Ice Den boasts all levels of skating, hockey as athletes start path to success
When it comes to learning to skate or learning to play hockey, the Ice Den programs have it all as prospective players can follow whichever path they choose to reach their ice sports goals.
The programs begin with individuals as young as 2 ½ and go up through the teenage years and even adults.
So yes, anything you want, the Ice Den has it.
Dawn Piepenbrink-McCosh is the director of the Learn to Skate program at Ice Den Scottsdale and said the structure of the programs offered at both Ice Den Scottsdale and Ice Den Chandler are ideal for anyone interested in ice sports..
“Our program offers an introductory Parent & Pup class for skaters age 2 ½ – 5 years old,” Piepenbrink-McCosh said. “This is a great way to start the little ones on the ice with the comfort and safety of a parent or guardian. From there, skaters advance throughout the skating levels, based on United States Figure Skating curriculum taught by PSA rated coaches, to Snowplow Sam for 4- and 5-year-old kids and into the basics of skating for skaters starting at age 6 on up to adult. Skaters continue to develop into more advanced skating levels that teach jumping and spinning for all ages.
“After completing the intro skating classes, aspiring hockey players can enroll in our Pre-Hockey program at age 4 on up which features three levels to develop strong skating skills with equipment and sticks before moving onto our more advanced Initiation Program (IP) which teaches hockey skills, game play, rules and full-ice drills. Following the structured progression of our Learn to Skate program into our figure skating program and Developmental of Youth Hockey and IP program has led to successful skaters in both figure skating and hockey in the Valley.”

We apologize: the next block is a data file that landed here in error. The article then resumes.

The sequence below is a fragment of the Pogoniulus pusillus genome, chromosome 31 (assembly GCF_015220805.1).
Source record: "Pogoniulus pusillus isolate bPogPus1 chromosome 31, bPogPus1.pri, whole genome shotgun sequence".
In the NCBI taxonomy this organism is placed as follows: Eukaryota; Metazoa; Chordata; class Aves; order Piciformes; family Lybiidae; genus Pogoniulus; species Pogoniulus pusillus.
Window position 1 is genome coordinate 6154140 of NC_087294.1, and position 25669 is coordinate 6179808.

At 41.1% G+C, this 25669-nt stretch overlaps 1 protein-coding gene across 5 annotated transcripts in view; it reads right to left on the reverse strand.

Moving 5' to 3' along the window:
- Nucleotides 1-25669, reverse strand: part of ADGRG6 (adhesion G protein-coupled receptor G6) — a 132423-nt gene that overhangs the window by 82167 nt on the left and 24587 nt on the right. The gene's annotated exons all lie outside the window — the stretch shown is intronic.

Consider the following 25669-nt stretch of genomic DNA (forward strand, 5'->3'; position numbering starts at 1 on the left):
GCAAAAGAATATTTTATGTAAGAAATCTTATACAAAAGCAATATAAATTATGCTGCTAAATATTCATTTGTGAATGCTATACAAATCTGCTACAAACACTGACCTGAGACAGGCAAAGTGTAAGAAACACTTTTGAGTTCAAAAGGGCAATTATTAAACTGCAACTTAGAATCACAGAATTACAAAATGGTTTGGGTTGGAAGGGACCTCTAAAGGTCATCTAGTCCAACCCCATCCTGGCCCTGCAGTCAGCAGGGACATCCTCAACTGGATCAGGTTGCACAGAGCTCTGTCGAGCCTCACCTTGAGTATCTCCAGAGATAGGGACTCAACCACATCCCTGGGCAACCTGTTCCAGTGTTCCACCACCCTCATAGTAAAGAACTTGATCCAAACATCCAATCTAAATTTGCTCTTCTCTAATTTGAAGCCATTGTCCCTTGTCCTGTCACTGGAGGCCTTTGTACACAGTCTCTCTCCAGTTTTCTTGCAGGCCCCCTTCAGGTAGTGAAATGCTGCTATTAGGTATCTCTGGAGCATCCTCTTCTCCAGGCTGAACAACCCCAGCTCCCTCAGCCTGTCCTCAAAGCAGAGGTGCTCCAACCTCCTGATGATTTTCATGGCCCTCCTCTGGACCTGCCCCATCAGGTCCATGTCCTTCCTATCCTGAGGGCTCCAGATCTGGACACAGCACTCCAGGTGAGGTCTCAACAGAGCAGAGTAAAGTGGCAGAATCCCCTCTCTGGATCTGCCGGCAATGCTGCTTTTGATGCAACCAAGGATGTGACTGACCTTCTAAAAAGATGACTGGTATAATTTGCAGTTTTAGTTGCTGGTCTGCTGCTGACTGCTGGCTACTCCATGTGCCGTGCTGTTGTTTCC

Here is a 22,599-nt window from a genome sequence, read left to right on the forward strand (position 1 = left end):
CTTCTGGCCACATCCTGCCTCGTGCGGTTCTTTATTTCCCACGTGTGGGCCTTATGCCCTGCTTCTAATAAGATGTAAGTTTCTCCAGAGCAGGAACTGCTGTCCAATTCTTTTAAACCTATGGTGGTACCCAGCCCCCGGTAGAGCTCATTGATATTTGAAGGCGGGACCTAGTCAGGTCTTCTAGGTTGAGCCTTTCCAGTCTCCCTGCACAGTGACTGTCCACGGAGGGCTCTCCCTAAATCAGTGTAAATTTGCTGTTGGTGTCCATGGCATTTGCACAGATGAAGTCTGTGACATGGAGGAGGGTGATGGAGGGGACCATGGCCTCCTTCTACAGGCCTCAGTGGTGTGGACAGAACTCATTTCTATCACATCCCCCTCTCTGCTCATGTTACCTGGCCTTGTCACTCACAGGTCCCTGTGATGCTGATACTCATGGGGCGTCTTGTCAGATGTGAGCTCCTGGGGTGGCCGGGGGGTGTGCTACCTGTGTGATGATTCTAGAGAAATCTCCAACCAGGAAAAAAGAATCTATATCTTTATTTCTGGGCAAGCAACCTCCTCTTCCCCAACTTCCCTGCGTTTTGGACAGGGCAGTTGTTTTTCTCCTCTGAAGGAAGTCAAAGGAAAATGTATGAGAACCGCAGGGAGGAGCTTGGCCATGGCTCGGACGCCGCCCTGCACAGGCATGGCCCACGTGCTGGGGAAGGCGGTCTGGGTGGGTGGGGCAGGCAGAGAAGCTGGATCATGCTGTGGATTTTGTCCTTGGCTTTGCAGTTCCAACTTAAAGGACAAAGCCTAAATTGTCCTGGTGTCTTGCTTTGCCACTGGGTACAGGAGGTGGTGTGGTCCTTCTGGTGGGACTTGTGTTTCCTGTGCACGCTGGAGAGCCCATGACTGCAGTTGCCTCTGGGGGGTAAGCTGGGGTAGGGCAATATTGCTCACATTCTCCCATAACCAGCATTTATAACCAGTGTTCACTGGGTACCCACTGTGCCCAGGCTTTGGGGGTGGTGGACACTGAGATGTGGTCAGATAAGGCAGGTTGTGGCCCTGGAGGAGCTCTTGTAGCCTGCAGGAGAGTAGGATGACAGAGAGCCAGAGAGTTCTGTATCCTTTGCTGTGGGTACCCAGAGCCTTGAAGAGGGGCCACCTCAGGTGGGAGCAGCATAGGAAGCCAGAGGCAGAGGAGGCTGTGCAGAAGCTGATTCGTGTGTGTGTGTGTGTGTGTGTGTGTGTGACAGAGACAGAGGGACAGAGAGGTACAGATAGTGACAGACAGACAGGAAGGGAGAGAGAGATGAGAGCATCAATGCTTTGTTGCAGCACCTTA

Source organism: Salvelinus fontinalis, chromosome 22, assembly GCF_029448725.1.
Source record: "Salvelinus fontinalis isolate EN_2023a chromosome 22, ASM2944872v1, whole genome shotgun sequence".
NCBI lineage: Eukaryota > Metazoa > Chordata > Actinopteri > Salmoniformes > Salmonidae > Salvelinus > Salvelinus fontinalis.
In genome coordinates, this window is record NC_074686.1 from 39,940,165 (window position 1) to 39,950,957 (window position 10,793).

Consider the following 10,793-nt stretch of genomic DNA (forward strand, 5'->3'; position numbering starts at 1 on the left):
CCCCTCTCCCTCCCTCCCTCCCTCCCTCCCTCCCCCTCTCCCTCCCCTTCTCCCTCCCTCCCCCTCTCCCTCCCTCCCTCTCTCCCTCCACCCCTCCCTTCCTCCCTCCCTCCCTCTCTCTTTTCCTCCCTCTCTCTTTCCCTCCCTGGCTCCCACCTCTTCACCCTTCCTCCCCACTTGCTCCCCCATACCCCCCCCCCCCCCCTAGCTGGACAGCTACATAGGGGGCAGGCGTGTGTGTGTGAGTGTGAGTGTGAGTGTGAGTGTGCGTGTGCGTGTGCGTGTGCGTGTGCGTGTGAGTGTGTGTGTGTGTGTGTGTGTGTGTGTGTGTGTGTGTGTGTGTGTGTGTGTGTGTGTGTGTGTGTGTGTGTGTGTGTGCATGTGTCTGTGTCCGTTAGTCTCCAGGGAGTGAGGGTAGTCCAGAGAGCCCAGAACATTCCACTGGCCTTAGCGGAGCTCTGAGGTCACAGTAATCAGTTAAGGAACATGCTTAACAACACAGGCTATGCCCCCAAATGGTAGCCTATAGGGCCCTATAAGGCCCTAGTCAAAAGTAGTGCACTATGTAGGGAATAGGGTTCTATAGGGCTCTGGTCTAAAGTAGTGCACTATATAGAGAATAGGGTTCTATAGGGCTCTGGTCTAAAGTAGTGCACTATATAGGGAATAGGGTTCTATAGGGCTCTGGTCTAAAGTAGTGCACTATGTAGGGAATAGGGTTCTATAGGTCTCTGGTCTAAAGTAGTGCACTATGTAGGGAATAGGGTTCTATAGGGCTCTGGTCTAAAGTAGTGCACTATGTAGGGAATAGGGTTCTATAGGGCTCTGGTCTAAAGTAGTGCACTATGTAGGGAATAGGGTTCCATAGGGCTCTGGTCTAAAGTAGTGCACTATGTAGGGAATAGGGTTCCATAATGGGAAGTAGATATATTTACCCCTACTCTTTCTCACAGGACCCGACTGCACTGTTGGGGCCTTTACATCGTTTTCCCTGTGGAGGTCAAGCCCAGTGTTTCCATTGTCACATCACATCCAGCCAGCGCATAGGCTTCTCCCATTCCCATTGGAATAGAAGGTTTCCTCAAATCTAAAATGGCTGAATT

Ice Den vice president or programming and skating Julie Patterson said Ice Den Scottsdale has had numerous national and international competitive figure skaters that “started their first wobbly steps in the Learn to Skate program” and continued their skating careers by representing the Coyotes Skating Club of Arizona and Team USA, winning several accolades.
One competitor is Max Aaron, the 2013 U.S. national champion, the 2015 Skate America champion, the 2011 U.S. national junior champion, and a three-time U.S. International Classic champion. Aaron announced his retirement from figure skating on April 19, 2018, and now gives back to the program by coaching both figure skaters and hockey players.
Another claim to fame is Matthew Tkachuk, currently playing in the NHL with the Calgary Flames, who started at age 2 ½ in the Parent & Pup program when his father, Keith, was captain of the then-Phoenix Coyotes.
Tara Patterson serves as the Ice Den director of administration and Learn to Skate manager at Ice Den Chandler and said the program, besides being a blast, is a great, cost effective way to try a new sport, socialize, beat the Arizona heat, and stay physically active.
“As skaters progress, they can navigate the path towards competitive hockey or figure skating, where our coaches continue to grow their confidence in the skills required for those disciplines,” Patterson said. “There are many individuals currently on our coaching staff who started in the Learn to Skate program as toddlers, as well as those who competed in figure skating locally, regionally, nationally and internationally. Others have performed with Disney on Ice and other ice shows. My personal goal at the most basic level is for skaters to enjoy it, and every time they return, I feel the goal is achieved.